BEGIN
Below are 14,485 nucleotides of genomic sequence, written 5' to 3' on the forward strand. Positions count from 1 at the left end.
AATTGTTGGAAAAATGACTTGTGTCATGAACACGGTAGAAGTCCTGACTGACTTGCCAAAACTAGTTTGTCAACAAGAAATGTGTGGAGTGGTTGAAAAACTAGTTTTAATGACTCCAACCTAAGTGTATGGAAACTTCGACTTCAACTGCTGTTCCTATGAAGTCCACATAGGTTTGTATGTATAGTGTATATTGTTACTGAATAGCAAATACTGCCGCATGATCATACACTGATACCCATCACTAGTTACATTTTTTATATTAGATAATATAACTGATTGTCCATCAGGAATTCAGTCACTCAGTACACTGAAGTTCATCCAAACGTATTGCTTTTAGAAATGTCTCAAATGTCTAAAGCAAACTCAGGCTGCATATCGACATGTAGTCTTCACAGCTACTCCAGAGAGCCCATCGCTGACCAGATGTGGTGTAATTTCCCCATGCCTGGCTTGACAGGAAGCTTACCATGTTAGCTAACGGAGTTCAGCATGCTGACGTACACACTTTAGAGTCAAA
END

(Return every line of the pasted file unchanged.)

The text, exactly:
Below are 14,485 nucleotides of genomic sequence, written 5' to 3' on the forward strand. Positions count from 1 at the left end.
AATTGTTGGAAAAATGACTTGTGTCATGAACACGGTAGAAGTCCTGACTGACTTGCCAAAACTAGTTTGTCAACAAGAAATGTGTGGAGTGGTTGAAAAACTAGTTTTAATGACTCCAACCTAAGTGTATGGAAACTTCGACTTCAACTGCTGTTCCTATGAAGTCCACATAGGTTTGTATGTATAGTGTATATTGTTACTGAATAGCAAATACTGCCGCATGATCATACACTGATACCCATCACTAGTTACATTTTTTATATTAGATAATATAACTGATTGTCCATCAGGAATTCAGTCACTCAGTACACTGAAGTTCATCCAAACGTATTGCTTTTAGAAATGTCTCAAATGTCTAAAGCAAACTCAGGCTGCATATCGACATGTAGTCTTCACAGCTACTCCAGAGAGCCCATCGCTGACCAGATGTGGTGTAATTTCCCCATGCCTGGCTTGACAGGAAGCTTACCATGTTAGCTAACGGAGTTCAGCATGCTGACGTACACACTTTAGAGTCAAA